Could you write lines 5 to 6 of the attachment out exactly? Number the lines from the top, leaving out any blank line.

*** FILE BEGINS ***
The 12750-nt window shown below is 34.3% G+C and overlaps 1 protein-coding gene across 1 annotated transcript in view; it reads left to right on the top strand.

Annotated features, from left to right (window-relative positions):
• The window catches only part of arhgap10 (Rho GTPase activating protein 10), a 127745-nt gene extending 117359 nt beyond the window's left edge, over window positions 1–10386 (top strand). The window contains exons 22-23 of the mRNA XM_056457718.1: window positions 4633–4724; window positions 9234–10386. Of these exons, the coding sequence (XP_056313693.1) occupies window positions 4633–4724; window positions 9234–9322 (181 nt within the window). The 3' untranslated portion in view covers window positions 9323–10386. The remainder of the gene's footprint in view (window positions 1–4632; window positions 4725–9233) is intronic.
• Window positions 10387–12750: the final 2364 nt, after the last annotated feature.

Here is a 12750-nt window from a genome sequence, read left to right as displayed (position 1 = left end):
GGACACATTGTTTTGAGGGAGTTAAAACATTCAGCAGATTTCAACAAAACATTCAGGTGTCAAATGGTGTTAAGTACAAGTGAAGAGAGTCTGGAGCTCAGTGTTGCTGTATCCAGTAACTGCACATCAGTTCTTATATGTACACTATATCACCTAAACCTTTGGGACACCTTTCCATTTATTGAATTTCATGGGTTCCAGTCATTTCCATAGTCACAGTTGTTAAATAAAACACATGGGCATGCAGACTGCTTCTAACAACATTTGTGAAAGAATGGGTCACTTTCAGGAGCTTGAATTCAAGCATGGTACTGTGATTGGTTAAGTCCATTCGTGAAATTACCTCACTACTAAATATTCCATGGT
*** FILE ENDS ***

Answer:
Here is a 12750-nt window from a genome sequence, read left to right as displayed (position 1 = left end):
GGACACATTGTTTTGAGGGAGTTAAAACATTCAGCAGATTTCAACAAAACATTCAGGTGTCAAATGGTGTTAAGTACAAGTGAAGAGAGTCTGGAGCTCAGTGTTGCTGTATCCAGTAACTGCACATCAGTTCTTATATGTACACTATATCACCTAAACCTTTGGGACACCTTTCCATTTATTGAATTTCATGGGTTCCAGTCATTTCCATAGTCACAGTTGTTAAATAAAACACATGGGCATGCAGACTGCTTCTAACAACATTTGTGAAAGAATGGGTCACTTTCAGGAGCTTGAATTCAAGCATGGTACTGTGATTGGTTAAGTCCATTCGTGAAATTACCTCACTACTAAATATTCCATGGT